Nintendo Files Lawsuit Against Seller of RCM Loader Jailbreak Device
Nintendo’s ongoing battle to prevent people from playing pirated content on Switch consoles is showing no signs of slowing down.
Its main targets thus far have been distributors and sellers of products offered by the infamous Team-Xecutor but a new lawsuit filed in the United States yesterday targets a seller of another jailbreak-style device.
Circumvention of Technological Protection Measures
As detailed in a number of earlier and similar lawsuits, Nintendo is determined to take action against any product that undermines the security features baked into consoles such as the Switch. These features are designed to prevent unauthorized access to the console and its games with the aim of preventing people from playing pirated content.
According to the latest lawsuit, a defendant identified as Le Hoang Minh, who on Amazon does business under the name ‘Winmart’, sold a device known as RCM Loader. The dongle/device, which operates via a USB-C connector, is marketed as a plug-and-play solution for injecting payload files that allow booting into custom firmware (CFW), including Team-Xecutor’s SX OS.
“Once this circumvention has occurred, the unauthorized CFW modifies the authorized Nintendo Switch operating system, thereby allowing users to obtain and play virtually any pirated game made for the Nintendo Switch. All of this happens without authorization or compensation to Nintendo or to any authorized game publishers,” the company’s complaint reads.
Another feature of the system criticized by Nintendo is the ability for owners of legal copies of games to copy and share those games with others who are also using unauthorized custom firmware. Nintendo says it has been working hard to reduce the availability of SX OS and similar custom firmware but due to the trafficking of devices like RCM Loader, that battle continues.
Defendant Sold RCM Loader Via Amazon
According to the lawsuit, Vietnam-resident Le Hoang Minh, sold RCM Loader devices on Amazon so, to counter this distribution, Nintendo filed a DMCA takedown notice on October 21, 2020, citing 17 U.S.C. § 512(c) and requesting that the listing be removed.
While Amazon did take the listing down, the removal was only temporary.
This short-lived takedown was due to the seller submitting a DMCA counter-notice to Amazon on November 4, 2020, under 17 U.S.C. § 512(g)(3), claiming that the listing was non-infringing and had been taken down in error.
Defenses Listed in the DMCA Counter Notice
Attempting to cover most available defenses, relevant or not, the counter-notice from Le Hoang Minh is comprehensive if nothing else.
In addition to claiming that the devices are not copyrighted and are therefore in the public domain, the Amazon seller advised the platform that Nintendo’s claim is faulty due to the company failing to provide any copyright registration information in its takedown notice.
“The complainant does not hold the copyright to the material in question, is not the designated representative of the copyright holder, and therefore lacks standing to assert that my use of the material is a violation of any of the owner’s rights,” it added.
In addition to a laundry list of alleged technical failings in Nintendo’s takedown notice, Amazon was advised by the defendant that the use of “the material” was legally protected “because it falls within the ‘fair use’ provision of the copyright regulations” and if Nintendo disagrees with that assertion, it “must” work with the seller to solve the dispute.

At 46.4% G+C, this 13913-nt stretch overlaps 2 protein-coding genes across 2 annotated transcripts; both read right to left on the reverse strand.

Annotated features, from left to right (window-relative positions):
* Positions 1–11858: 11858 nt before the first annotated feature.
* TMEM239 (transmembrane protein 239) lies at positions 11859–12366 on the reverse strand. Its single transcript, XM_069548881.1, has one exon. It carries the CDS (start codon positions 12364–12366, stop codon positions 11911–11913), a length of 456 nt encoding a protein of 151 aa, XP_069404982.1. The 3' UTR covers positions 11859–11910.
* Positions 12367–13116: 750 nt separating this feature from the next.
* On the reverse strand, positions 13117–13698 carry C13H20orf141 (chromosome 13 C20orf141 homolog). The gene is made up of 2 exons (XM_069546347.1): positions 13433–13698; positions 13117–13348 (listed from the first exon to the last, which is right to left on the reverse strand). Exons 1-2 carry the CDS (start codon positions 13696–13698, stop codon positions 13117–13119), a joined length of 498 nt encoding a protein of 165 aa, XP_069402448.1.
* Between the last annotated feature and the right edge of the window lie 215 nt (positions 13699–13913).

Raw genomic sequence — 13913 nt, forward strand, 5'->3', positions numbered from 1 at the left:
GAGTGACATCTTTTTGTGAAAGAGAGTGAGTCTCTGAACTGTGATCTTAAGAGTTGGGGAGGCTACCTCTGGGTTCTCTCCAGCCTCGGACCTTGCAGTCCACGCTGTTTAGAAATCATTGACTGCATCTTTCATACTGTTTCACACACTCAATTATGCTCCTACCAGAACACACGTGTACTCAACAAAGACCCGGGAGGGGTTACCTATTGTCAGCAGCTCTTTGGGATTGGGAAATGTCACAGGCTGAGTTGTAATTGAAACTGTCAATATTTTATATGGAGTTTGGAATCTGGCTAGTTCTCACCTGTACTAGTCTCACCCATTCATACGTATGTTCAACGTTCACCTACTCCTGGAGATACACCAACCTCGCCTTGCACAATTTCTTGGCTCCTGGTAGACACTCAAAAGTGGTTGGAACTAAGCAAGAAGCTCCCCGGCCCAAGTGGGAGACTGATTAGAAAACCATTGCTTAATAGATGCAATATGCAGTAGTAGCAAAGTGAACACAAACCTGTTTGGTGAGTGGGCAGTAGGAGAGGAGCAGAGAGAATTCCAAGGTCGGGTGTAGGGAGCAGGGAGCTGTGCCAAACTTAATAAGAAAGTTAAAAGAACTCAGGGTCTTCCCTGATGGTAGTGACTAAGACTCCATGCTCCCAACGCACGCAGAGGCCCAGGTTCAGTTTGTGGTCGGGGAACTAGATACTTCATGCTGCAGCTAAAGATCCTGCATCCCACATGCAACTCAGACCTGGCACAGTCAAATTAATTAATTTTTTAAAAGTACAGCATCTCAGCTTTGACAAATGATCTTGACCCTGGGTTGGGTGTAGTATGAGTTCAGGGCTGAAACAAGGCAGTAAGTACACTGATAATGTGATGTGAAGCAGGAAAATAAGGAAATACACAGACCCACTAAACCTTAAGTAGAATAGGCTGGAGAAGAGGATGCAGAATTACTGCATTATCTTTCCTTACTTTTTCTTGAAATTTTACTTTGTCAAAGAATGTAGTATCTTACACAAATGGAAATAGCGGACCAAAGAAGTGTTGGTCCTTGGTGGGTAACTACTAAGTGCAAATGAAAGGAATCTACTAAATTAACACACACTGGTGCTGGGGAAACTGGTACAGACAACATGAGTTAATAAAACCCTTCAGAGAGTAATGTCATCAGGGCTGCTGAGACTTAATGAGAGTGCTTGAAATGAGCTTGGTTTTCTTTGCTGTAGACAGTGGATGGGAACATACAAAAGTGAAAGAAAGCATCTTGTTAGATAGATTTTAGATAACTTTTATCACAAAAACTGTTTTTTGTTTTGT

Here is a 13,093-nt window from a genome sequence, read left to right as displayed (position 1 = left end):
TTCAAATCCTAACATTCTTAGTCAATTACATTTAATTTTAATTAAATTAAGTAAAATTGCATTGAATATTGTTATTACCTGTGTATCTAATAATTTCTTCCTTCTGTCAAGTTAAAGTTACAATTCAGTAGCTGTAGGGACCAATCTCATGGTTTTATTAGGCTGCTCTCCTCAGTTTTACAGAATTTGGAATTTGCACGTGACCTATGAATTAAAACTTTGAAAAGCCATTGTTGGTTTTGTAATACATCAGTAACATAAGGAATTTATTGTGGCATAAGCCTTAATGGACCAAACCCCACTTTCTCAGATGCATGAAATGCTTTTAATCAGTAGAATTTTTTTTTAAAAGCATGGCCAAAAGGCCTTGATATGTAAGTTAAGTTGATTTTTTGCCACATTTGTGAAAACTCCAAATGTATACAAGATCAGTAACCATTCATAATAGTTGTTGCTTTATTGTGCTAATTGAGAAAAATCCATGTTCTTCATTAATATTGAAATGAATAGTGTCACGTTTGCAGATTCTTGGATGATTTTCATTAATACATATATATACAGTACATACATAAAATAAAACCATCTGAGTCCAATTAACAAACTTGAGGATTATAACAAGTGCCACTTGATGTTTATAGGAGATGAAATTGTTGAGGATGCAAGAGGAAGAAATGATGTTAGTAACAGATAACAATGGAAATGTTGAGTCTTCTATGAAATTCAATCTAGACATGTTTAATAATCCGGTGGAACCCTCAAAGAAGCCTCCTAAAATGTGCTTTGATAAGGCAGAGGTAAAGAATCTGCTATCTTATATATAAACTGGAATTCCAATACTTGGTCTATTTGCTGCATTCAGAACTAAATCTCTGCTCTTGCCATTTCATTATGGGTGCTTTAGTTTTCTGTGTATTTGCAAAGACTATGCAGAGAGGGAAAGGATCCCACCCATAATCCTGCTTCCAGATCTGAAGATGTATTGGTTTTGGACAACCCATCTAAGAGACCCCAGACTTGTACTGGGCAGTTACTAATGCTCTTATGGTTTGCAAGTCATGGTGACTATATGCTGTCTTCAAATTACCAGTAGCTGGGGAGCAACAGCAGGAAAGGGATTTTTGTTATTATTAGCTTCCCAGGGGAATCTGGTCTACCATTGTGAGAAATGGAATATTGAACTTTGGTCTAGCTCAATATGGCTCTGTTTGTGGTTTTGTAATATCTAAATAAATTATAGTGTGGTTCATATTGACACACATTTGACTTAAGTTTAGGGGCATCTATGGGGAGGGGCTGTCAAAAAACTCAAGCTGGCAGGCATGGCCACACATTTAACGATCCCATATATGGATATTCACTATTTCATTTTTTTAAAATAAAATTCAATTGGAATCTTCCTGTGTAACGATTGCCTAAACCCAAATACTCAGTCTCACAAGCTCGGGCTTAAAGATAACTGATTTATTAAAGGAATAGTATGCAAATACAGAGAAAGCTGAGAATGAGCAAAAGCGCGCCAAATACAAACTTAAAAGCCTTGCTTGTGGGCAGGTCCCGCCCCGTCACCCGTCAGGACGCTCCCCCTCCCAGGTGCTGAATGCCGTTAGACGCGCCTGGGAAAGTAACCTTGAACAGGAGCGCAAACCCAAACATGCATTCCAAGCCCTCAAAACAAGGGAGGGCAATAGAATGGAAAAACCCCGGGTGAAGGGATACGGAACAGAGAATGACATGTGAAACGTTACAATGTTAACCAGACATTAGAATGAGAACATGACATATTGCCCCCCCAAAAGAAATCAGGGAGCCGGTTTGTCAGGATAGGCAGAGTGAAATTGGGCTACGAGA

“This communication to you is a DMCA counter notification letter as defined in 17 USC 512(g)(3). I declare, under penalty of perjury, that I have a good faith belief that the complaint of copyright violation is based on mistaken information, misidentification of the material in question, or deliberate misreading of the law,” the counter-notice reads.
Importantly, the declaration adds that Le Hoang Minh submits to the jurisdiction of any appropriate US district court in case of a legal dispute with Nintendo.
Nintendo: Challenge Accepted
The lawsuit filed yesterday is a clear indication that Nintendo believes it has the law on its side, in respect of the illegal nature of RCM Loader and the validity of the DMCA counter-notice that attempted to reinstate the listing.
“Defendant manufactures, imports, offers to the public, provides, and otherwise traffics in a circumvention device and software that circumvents the technological measures on the Nintendo Switch — specifically, the RCM Loader,” the company states.
“On information and belief, the only purpose of Defendant’s circumvention device is to circumvent Nintendo’s technological protection measures.”
Demanding maximum statutory damages for each violation of the relevant sections of the DMCA, Nintendo also demands a permanent injunction preventing the defendant from offering to the public or otherwise trafficking in circumvention devices in the future.
On top, Nintendo is demanding relief for the defendant’s alleged abuse of the DMCA counter-notification system by misrepresenting material facts to Amazon, crafted to have the listing restored on the platform, in violation of Nintendo’s rights.
Finally, the gaming giant asks the court to issue an order that will allow for the seizure, impoundment and destruction of all RCM Loader devices in the defendant’s possession, including any related software.
The complaint can be found here (pdf)
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